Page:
What is a 'Discount'

In finance, discount refers to a situation when a bond is trading for lower than its par or face value. The discount equals the difference between the price paid for a security and the security's par value.

BREAKING DOWN 'Discount'

For example, if a bond with a par value of $1,000 is currently selling for $990 dollars, it is selling at a discount of ($1000/$990) - 1 = 1%, or $10. The reason a bond will trade at a discount is if it has a lower interest or coupon rate than the prevailing interest rate in the economy. In other words, since the issuer is not paying as high of an interest rate to the bondholder, the bond must be sold at a lower price to be competitive, or else no one would buy it. This interest rate, known as a coupon, is generally paid on a semiannual basis. The term coupon comes from the days of physical bond certificates (as opposed to electronic ones), when some bonds had coupons attached to them. Some examples of bonds that trade at a discount include U.S. savings bonds and Treasury bills.

Stocks and other securities can similarly be sold at a discount. However, this discount is not due to interest rates; rather, a discount is usually implemented in the stock market in order to generate buzz around a particular stock. In addition, the par value of a stock only specifies the minimum price the security can be sold for upon its initial entrance into the market.

Deep Discounts and Pure Discount Instruments

A type of discount bond is a pure discount instrument. This bond or security pays nothing until maturity. This type of bond is sold at a discount, but when it reaches maturity, it pays the par value. For example, if you purchase a pure discount instrument for $900 and the par value is $1,000, you'll get $1,000 when the bond reaches maturity. Investors don't receive interest income from holding these securities, however, their return on investment is measured by the price appreciation of the bond. The more discounted the bond at the time of purchase, the higher the investor's rate of return at time of maturity.

One type of pure discount bond is a zero-coupon bond, which doesn't pay interest but instead is sold at a deep discount. The discount amount is equal to the amount lost by a lack of interest payments. Zero-coupon bond prices tend to fluctuate more often than bonds with coupons.

A deep discount doesn't only apply to zero-coupon bonds; it is generally considered to apply to any bond that is trading for 20% below market value and beyond.

Discounts vs. Premiums

A discount is the opposite of a premium, which applies when a bond is sold for higher than par value. A premium occurs if the bond is sold at, for example, $1,100 instead of its par value of $1,000. Conversely to a discount, a premium occurs when the bond has a higher interest rate than the current market rate.

RELATED TERMS
  1. Discount Bond

    A discount bond is a bond that is issued for less than its par ...
  2. Discount Yield

    Discount yield is a measure of a bond's percentage return, frequently ...
  3. Discounting

    Discounting is the process of determining the present value of ...
  4. Discount Note

    A discount note is a short-term debt obligation issued at a discount ...
  5. Bond Valuation

    Bond valuation is a technique for determining the theoretical ...
  6. Below Par

    Below par is a term describing a bond whose market price is below ...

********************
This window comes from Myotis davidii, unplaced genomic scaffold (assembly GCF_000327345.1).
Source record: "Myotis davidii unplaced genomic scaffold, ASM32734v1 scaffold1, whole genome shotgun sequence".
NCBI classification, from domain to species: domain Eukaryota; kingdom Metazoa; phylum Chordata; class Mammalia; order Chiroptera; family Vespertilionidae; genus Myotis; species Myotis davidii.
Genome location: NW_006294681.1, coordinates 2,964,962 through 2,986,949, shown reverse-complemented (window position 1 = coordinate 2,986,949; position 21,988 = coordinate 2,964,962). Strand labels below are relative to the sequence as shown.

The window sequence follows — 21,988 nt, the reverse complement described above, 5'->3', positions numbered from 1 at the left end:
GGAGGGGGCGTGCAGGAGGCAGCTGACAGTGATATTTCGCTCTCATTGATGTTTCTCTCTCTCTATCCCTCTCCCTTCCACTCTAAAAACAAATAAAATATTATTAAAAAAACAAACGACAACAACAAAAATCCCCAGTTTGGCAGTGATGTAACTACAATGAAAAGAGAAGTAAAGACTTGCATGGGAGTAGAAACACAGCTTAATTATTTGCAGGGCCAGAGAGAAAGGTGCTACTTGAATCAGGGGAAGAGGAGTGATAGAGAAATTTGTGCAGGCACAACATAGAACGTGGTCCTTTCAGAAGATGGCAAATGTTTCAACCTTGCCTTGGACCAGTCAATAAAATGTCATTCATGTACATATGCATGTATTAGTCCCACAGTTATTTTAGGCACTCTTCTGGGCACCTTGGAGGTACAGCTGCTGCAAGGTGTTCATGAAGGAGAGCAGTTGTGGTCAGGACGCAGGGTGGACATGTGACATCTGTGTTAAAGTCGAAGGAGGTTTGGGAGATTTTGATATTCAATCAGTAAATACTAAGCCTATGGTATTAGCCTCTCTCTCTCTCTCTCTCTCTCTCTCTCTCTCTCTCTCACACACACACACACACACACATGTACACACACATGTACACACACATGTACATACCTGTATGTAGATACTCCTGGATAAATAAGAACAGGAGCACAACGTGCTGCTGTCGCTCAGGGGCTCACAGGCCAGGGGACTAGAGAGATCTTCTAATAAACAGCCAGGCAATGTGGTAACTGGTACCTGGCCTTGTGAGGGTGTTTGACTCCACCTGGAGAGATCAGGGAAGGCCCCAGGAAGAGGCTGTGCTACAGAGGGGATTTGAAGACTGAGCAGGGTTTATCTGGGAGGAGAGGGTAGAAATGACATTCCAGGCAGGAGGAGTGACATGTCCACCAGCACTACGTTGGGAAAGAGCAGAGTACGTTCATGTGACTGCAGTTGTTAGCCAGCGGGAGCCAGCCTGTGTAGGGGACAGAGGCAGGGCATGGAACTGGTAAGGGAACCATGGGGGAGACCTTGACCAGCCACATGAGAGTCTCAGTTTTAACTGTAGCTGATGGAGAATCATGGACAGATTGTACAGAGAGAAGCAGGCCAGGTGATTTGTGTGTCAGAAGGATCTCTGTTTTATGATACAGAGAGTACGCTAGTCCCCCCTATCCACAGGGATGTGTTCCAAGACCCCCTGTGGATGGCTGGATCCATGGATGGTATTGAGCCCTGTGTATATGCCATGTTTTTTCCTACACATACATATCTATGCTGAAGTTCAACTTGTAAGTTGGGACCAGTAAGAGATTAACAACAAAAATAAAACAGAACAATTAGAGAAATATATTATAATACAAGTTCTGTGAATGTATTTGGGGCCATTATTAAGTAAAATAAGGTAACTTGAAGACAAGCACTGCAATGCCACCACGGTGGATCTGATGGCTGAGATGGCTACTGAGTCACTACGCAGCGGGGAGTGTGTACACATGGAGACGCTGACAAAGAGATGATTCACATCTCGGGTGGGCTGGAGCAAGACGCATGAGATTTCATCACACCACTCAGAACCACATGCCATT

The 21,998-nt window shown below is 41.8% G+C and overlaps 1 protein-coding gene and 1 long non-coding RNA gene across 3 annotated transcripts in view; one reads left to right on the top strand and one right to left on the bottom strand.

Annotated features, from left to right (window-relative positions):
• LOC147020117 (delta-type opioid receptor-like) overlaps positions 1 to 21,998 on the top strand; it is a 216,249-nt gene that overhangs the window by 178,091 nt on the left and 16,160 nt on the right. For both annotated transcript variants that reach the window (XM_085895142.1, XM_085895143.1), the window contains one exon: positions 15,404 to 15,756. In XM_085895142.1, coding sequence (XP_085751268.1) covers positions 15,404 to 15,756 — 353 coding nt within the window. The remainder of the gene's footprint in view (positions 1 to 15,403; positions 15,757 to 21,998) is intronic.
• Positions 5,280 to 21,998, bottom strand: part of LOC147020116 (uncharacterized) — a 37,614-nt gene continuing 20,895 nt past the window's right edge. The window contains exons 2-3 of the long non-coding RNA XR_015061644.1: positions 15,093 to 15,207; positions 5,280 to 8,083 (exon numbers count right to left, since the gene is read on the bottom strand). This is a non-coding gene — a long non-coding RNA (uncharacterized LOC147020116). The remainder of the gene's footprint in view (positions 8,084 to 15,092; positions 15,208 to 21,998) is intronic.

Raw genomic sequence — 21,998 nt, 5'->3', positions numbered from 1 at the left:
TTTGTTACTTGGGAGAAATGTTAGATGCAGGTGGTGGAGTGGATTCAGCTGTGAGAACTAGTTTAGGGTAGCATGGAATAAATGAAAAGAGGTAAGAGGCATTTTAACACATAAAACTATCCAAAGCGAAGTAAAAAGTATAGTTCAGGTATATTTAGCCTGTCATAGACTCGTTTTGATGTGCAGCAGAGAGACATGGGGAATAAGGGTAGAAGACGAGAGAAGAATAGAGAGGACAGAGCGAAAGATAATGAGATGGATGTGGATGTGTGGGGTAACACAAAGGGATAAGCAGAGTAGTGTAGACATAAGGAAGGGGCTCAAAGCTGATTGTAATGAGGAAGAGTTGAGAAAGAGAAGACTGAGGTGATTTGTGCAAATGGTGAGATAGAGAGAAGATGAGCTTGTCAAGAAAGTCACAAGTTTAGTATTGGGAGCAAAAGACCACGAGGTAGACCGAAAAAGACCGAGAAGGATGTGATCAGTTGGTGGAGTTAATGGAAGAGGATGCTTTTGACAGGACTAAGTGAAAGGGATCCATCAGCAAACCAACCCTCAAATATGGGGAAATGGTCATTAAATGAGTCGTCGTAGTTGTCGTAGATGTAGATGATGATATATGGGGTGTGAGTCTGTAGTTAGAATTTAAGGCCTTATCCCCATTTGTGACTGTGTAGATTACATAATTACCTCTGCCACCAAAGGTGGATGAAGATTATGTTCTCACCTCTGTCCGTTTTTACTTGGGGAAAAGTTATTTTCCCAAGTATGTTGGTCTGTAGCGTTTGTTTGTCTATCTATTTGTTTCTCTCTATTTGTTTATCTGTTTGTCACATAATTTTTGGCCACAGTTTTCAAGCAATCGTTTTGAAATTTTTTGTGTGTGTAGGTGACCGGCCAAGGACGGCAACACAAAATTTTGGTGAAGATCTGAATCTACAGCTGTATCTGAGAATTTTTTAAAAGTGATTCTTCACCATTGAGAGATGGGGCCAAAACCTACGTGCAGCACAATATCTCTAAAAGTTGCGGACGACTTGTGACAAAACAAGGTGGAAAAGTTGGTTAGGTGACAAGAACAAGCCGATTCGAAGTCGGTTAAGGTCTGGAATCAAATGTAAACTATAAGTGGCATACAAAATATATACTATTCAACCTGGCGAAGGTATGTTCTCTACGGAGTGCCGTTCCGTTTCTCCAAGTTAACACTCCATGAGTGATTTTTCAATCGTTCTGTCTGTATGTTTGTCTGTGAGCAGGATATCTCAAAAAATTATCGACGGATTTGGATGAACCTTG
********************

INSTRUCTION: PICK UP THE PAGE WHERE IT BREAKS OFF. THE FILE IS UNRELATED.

Related Articles
  1. Investing

    Top 6 Uses For Bonds

    We break down the stodgy stereotype to see what these investments can do for you.
  2. Investing

    Why Bond Prices Fall When Interest Rates Rise

    Never invest in something you don’t understand. Bonds are no exception.
  3. Investing

    Simple Math for Fixed-Coupon Corporate Bonds

    A guide to help to understand the simple math behind fixed-coupon corporate bonds.
  4. Investing

    5 Fixed Income Plays After the Fed Rate Increase

    Learn about various ways that you can adjust a fixed income investment portfolio to mitigate the potential negative effect of rising interest rates.
  5. Investing

    Comparing Yield To Maturity And The Coupon Rate

    Investors base investing decisions and strategies on yield to maturity more so than coupon rates.
RELATED FAQS
  1. How can I calculate the carrying value of a bond?

    Learn what the carrying value of a bond means, how it can change, and the easiest way to calculate a bond's carrying value ... Read Answer >>
  2. How do debit spreads impact the trading of options?

    Find out what it means when a bond has a coupon rate of zero and how a bond's coupon rate and par value affect its selling ... Read Answer >>
  3. Why is my bond worth less than face value?

    Find out how bonds can be issued or traded for less than their listed face values, and learn what causes bond prices to fluctuate ... Read Answer >>
Hot Definitions
  1. Gross Margin

    A company's total sales revenue minus its cost of goods sold, divided by the total sales revenue, expressed as a percentage. ...
  2. Inflation

    Inflation is the rate at which prices for goods and services is rising and the worth of currency is dropping.
  3. Discount Rate

    Discount rate is the interest rate charged to commercial banks and other depository institutions for loans received from ...
  4. Economies of Scale

    Economies of scale refer to reduced costs per unit that arise from increased total output of a product. For example, a larger ...
  5. Quick Ratio

    The quick ratio measures a company’s ability to meet its short-term obligations with its most liquid assets.
  6. Leverage

    Leverage results from using borrowed capital as a source of funding when investing to expand the firm's asset base and generate ...
Trading Center